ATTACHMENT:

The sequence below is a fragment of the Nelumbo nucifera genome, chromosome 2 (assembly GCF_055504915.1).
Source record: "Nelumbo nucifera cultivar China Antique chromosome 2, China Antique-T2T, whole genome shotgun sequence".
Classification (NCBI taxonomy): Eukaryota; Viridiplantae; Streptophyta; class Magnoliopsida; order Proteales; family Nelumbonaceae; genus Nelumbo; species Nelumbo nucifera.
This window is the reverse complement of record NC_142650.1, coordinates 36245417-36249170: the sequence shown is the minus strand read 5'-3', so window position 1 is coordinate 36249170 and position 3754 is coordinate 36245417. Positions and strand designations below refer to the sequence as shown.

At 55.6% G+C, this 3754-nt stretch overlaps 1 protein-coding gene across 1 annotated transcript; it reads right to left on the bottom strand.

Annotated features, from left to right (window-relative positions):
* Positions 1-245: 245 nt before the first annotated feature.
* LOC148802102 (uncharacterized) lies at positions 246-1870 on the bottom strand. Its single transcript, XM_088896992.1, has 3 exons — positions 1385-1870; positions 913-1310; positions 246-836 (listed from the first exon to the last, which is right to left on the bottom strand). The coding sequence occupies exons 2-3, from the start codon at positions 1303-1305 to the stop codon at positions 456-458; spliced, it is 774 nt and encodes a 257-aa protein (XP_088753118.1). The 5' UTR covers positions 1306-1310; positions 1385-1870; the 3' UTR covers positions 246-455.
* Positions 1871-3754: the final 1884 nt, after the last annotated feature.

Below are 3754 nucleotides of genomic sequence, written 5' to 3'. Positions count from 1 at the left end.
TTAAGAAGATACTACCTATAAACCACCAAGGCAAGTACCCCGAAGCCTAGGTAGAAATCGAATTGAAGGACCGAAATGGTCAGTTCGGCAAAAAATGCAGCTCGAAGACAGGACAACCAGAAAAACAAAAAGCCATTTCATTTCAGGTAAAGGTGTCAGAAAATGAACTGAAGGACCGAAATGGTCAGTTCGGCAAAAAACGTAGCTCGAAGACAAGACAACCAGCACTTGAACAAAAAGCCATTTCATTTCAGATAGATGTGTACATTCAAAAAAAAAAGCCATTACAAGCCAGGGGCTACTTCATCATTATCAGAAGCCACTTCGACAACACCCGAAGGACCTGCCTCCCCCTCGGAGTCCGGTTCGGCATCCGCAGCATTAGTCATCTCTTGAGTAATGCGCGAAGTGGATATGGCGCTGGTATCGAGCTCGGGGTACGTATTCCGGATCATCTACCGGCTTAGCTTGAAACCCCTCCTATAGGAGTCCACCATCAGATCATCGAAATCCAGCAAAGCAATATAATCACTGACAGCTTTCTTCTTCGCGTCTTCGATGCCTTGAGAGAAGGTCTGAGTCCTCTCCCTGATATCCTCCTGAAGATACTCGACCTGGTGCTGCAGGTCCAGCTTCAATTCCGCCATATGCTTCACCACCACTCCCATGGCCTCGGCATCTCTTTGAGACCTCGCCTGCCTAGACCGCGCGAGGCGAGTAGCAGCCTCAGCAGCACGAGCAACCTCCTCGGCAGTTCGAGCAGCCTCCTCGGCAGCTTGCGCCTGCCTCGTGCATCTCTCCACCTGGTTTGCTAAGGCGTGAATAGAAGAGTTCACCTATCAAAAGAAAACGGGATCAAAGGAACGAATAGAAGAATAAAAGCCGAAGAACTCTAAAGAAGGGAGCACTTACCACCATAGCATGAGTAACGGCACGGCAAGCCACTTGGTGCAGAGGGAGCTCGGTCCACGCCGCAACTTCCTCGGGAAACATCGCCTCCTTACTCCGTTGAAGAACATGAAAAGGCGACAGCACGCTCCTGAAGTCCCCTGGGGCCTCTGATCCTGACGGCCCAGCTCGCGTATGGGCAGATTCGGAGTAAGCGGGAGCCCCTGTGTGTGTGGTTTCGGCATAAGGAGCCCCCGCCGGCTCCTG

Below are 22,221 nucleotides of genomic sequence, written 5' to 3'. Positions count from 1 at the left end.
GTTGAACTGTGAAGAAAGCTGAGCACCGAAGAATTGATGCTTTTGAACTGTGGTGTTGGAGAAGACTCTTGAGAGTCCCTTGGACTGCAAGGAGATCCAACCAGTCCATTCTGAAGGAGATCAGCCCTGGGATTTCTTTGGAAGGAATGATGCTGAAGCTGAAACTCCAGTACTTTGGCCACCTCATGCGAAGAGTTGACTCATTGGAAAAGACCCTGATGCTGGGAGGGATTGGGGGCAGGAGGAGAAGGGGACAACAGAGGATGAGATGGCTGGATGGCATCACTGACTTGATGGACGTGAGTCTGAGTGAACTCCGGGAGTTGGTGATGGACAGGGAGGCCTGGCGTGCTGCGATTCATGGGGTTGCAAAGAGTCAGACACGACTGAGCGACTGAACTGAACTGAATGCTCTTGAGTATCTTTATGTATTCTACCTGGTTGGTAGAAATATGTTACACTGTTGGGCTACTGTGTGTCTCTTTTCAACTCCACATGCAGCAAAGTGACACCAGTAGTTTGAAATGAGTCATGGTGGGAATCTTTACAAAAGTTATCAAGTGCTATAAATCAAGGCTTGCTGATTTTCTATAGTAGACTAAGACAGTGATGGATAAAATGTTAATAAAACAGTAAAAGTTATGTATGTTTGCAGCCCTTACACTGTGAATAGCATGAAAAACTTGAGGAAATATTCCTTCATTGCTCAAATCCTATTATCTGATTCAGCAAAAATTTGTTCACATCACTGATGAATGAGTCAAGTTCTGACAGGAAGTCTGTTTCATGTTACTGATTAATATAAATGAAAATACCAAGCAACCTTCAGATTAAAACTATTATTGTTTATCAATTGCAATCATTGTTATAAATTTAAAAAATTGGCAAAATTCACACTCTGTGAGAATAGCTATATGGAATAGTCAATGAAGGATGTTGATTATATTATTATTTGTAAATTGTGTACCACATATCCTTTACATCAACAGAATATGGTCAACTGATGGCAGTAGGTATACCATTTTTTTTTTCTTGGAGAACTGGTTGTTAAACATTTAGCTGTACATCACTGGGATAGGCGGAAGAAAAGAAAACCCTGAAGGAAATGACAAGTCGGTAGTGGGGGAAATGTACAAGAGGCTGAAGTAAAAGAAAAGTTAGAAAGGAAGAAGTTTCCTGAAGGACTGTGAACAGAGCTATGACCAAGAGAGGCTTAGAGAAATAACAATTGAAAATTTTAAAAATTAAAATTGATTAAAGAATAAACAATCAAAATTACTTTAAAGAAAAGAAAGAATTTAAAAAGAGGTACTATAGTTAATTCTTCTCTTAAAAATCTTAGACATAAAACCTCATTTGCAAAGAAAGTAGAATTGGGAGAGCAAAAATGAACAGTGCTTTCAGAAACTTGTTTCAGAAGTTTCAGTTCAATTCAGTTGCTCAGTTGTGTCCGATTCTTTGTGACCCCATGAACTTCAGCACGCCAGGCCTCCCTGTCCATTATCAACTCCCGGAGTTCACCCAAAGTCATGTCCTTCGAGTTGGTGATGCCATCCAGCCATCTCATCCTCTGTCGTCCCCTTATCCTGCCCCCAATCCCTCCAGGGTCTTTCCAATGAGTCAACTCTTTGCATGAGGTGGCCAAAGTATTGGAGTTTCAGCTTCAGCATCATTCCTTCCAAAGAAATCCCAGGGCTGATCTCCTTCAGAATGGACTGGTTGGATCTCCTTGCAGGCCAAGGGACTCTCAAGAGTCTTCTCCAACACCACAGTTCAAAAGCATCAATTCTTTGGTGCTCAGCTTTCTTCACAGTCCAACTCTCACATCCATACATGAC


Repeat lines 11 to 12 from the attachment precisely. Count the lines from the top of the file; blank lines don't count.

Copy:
TTAAGAAGATACTACCTATAAACCACCAAGGCAAGTACCCCGAAGCCTAGGTAGAAATCGAATTGAAGGACCGAAATGGTCAGTTCGGCAAAAAATGCAGCTCGAAGACAGGACAACCAGAAAAACAAAAAGCCATTTCATTTCAGGTAAAGGTGTCAGAAAATGAACTGAAGGACCGAAATGGTCAGTTCGGCAAAAAACGTAGCTCGAAGACAAGACAACCAGCACTTGAACAAAAAGCCATTTCATTTCAGATAGATGTGTACATTCAAAAAAAAAAGCCATTACAAGCCAGGGGCTACTTCATCATTATCAGAAGCCACTTCGACAACACCCGAAGGACCTGCCTCCCCCTCGGAGTCCGGTTCGGCATCCGCAGCATTAGTCATCTCTTGAGTAATGCGCGAAGTGGATATGGCGCTGGTATCGAGCTCGGGGTACGTATTCCGGATCATCTACCGGCTTAGCTTGAAACCCCTCCTATAGGAGTCCACCATCAGATCATCGAAATCCAGCAAAGCAATATAATCACTGACAGCTTTCTTCTTCGCGTCTTCGATGCCTTGAGAGAAGGTCTGAGTCCTCTCCCTGATATCCTCCTGAAGATACTCGACCTGGTGCTGCAGGTCCAGCTTCAATTCCGCCATATGCTTCACCACCACTCCCATGGCCTCGGCATCTCTTTGAGACCTCGCCTGCCTAGACCGCGCGAGGCGAGTAGCAGCCTCAGCAGCACGAGCAACCTCCTCGGCAGTTCGAGCAGCCTCCTCGGCAGCTTGCGCCTGCCTCGTGCATCTCTCCACCTGGTTTGCTAAGGCGTGAATAGAAGAGTTCACCTATCAAAAGAAAACGGGATCAAAGGAACGAATAGAAGAATAAAAGCCGAAGAACTCTAAAGAAGGGAGCACTTACCACCATAGCATGAGTAACGGCACGGCAAGCCACTTGGTGCAGAGGGAGCTCGGTCCACGCCGCAACTTCCTCGGGAAACATCGCCTCCTTACTCCGTTGAAGAACATGAAAAGGCGACAGCACGCTCCTGAAGTCCCCTGGGGCCTCTGATCCTGACGGCCCAGCTCGCGTATGGGCAGATTCGGAGTAAGCGGGAGCCCCTGTGTGTGTGGTTTCGGCATAAGGAGCCCCCGCCGGCTCCTG

Below are 22,221 nucleotides of genomic sequence, written 5' to 3'. Positions count from 1 at the left end.